The Rise of the Mobile Worker Increases the Risk of Visual Hacking

“Visual hacking”, or shoulder surfing, now presents a real threat to organisations.
While it is good news that an increasing number of organizations are beginning to implement more robust mobile and BYOD security strategies, there is still one area that is often overlooked: the ability to ‘visual hack’ information on mobile devices. Yet with more and more of us now working out of the office – whether on trains, planes, or in coffee shops or hotel lobbies – protecting screens from prying eyes should be receiving higher priority.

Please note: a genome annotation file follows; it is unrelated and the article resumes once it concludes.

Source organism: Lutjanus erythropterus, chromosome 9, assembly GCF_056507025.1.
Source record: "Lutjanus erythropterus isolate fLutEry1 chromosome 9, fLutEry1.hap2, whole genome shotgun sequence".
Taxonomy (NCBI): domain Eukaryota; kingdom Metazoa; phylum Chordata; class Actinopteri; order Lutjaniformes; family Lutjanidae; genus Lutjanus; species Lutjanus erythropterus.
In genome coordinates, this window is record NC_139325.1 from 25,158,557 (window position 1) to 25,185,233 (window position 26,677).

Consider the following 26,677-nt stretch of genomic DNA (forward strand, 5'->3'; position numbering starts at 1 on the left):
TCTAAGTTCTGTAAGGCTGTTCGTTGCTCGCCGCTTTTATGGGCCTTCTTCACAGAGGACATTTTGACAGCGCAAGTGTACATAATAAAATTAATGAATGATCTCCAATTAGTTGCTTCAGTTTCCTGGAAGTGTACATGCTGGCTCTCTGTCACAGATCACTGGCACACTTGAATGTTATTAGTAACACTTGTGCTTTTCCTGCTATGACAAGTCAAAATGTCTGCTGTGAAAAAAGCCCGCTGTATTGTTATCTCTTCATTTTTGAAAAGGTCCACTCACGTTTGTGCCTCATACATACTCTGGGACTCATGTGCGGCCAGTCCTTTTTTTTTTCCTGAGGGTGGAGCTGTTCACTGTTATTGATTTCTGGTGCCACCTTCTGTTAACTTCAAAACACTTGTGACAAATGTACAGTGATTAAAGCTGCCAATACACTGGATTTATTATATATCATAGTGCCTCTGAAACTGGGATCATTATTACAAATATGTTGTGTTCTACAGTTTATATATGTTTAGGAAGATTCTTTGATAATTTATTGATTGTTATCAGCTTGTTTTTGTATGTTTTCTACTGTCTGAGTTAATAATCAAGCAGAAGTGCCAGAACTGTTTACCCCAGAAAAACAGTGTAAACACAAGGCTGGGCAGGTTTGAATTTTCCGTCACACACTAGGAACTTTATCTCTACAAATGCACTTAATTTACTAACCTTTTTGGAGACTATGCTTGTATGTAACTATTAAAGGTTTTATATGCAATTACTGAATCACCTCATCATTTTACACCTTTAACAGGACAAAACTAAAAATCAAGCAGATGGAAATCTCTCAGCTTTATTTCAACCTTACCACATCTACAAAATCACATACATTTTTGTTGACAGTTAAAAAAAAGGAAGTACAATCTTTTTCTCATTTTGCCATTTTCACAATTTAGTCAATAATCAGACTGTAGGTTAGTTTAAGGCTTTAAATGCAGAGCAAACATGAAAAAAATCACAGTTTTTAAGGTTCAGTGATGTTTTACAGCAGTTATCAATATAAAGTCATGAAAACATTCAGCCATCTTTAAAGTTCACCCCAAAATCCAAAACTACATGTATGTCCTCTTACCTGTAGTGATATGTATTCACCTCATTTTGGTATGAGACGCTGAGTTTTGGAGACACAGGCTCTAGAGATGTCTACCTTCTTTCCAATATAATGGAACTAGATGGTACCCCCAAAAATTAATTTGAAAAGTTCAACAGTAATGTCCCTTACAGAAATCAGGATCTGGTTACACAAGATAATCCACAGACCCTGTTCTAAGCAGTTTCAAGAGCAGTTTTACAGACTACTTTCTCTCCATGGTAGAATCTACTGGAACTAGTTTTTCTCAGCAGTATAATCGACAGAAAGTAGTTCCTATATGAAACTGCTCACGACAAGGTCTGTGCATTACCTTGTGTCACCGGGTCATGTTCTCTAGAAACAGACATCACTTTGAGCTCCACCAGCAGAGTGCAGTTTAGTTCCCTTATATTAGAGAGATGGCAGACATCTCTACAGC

The rise in mobile working and the ability to view other people’s screens is potentially a criminal’s dream. No longer is there a need to be an expert computer hacker; instead discreetly point a smartphone at a screen and click away, or simply memorize what can be seen. In a 2015 survey in which 3M was involved, respondents cited a wide variety of content they had viewed on people’s screens, including confidential financial, HR and contractual information. And in a recent ‘white hat hacking’ experiment by the Ponemon Institute, almost 9 out of 10 instances, visual hacking attempts were successful.
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